Marks that are allocated during Semester are to be considered provisional until formalised by the College examiners meeting at the end of each Semester. If appropriate, some moderation of marks might be applied prior to final results being released.
Assessment Task 1
Learning Outcomes: 1,2,3,4
Participation in weekly seminar (30%).
Each week you will be presenting your thoughts on both the set text and the ethnography and this mark is meant to reflect the effort you are contributing to the class learning
Assessment Task 2
Learning Outcomes: 1,3
First essay 3000 words due on April 11 (35%)
For this essay take any point/ argument/ observation made in Harrison’s book, explore the sources he uses to elucidate his argument and discover further sources that enable you to come up with your own take on this argument. We will identify and discuss some of the possibilities you could follow as we discuss the chapters.
You will present an oral version of your essay in the final week of term, April 5. There will be no mark for this other than the regular participation mark so that you can focus rather on the discussion of your ideas.
Assessment Task 3
Learning Outcomes: 2,4
Second essay 3000 words due 18 April (35%)
Compare two ethnographies that we have studied in respect of a a theme of your choice. You will need to discuss this theme with the convenor so that it is clearly focused and do-able.
Academic integrity is a core part of our culture as a community of scholars. At its heart, academic integrity is about behaving ethically. This means that all members of the community commit to honest and responsible scholarly practice and to upholding these values with respect and fairness. The Australian National University commits to embedding the values of academic integrity in our teaching and learning. We ensure that all members of our community understand how to engage in academic work in ways that are consistent with, and actively support academic integrity. The ANU expects staff and students to uphold high standards of academic integrity and act ethically and honestly, to ensure the quality and value of the qualification that you will graduate with. The University has policies and procedures in place to promote academic integrity and manage academic misconduct. Visit the following Academic honesty & plagiarism website for more information about academic integrity and what the ANU considers academic misconduct. The ANU offers a number of services to assist students with their assignments, examinations, and other learning activities. The Academic Skills and Learning Centre offers a number of workshops and seminars that you may find useful for your studies.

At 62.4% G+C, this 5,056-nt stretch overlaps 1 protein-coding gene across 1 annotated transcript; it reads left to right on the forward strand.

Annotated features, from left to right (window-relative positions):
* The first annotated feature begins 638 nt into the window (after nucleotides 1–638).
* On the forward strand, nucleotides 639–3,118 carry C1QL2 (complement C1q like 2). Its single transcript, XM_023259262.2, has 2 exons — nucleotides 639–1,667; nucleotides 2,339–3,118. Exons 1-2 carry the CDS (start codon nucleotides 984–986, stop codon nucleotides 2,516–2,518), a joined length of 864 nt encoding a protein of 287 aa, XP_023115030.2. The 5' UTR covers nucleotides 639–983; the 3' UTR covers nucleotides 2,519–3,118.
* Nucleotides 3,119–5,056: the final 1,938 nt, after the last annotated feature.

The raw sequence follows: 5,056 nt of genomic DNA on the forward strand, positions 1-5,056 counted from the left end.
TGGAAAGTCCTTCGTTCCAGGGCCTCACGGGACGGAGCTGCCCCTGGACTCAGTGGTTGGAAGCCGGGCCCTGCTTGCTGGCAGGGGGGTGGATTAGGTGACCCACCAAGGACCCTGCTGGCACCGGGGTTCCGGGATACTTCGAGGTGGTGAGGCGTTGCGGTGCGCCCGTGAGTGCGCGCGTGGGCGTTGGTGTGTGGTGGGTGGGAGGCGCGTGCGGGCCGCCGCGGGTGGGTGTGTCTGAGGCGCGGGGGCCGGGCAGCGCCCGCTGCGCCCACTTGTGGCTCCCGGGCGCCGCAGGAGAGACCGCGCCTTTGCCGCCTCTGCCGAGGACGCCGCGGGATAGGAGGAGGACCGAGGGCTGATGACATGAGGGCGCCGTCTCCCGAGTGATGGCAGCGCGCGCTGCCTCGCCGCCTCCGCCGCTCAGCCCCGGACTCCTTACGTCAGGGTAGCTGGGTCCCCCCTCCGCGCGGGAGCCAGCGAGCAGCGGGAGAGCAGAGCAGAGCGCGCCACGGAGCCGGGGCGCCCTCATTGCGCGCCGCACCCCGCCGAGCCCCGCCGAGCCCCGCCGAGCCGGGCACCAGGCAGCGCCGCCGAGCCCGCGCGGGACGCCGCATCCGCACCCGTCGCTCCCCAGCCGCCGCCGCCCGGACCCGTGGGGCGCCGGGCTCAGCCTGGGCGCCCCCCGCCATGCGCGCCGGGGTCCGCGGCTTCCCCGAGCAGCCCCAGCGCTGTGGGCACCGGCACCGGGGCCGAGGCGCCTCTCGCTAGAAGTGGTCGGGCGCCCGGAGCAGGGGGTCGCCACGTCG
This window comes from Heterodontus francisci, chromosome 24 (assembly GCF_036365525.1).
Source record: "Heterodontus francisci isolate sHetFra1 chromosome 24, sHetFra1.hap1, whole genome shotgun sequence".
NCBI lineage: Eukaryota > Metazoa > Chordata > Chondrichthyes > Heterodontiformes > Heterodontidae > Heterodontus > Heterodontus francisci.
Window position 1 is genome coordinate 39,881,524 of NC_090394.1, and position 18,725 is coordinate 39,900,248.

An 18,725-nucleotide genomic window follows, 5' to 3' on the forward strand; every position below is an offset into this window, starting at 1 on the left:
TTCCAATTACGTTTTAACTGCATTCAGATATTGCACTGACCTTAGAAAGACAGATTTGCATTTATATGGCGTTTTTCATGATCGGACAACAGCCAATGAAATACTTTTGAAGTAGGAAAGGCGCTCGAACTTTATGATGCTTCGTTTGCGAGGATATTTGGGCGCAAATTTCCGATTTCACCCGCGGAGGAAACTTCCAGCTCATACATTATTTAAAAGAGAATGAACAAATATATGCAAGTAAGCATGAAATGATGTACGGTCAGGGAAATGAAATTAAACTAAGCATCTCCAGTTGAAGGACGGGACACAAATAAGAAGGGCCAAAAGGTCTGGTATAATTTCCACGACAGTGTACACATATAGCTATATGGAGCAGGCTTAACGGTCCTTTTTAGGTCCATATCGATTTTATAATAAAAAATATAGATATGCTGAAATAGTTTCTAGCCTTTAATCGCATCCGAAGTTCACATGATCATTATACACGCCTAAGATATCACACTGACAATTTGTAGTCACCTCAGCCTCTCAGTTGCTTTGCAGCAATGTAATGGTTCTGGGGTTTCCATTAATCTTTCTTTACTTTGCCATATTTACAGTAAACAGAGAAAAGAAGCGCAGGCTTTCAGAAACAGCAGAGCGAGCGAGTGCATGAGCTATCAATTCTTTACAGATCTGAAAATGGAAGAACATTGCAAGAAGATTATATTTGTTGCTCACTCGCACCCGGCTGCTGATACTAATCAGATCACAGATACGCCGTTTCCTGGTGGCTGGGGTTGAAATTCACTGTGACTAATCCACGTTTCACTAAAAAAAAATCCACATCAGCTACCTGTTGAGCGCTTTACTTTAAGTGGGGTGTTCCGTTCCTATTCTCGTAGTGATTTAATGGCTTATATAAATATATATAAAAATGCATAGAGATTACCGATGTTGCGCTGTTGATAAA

You will be required to electronically sign a declaration as part of the submission of your assignment. Please keep a copy of the assignment for your records. Unless an exemption has been approved by the Associate Dean (Education) submission must be through Turnitin.
For some forms of assessment (hand written assignments, art works, laboratory notes, etc.) hard copy submission is appropriate when approved by the Associate Dean (Education). Hard copy submissions must utilise the Assignment Cover Sheet. Please keep a copy of tasks completed for your records.
Individual assessment tasks may or may not allow for late submission. Policy regarding late submission is detailed below:
- Late submission not permitted. If submission of assessment tasks without an extension after the due date is not permitted, a mark of 0 will be awarded.
- Late submission permitted. Late submission of assessment tasks without an extension are penalised at the rate of 5% of the possible marks available per working day or part thereof. Late submission of assessment tasks is not accepted after 10 working days after the due date, or on or after the date specified in the course outline for the return of the assessment item. Late submission is not accepted for take-home examinations.
Accepted academic practice for referencing sources that you use in presentations can be found via the links on the Wattle site, under the file named “ANU and College Policies, Program Information, Student Support Services and Assessment”. Alternatively, you can seek help through the Students Learning Development website.
Whenever possible assignments will be returned within a week of submission date.
Extensions and Penalties
Extensions and late submission of assessment pieces are covered by the Student Assessment (Coursework) Policy and Procedure. The Course Convener may grant extensions for assessment pieces that are not examinations or take-home examinations. If you need an extension, you must request an extension in writing on or before the due date. If you have documented and appropriate medical evidence that demonstrates you were not able to request an extension on or before the due date, you may be able to request it after the due date.
Distribution of grades policy
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Dr Patrick Guinness
Dr Patrick Guinness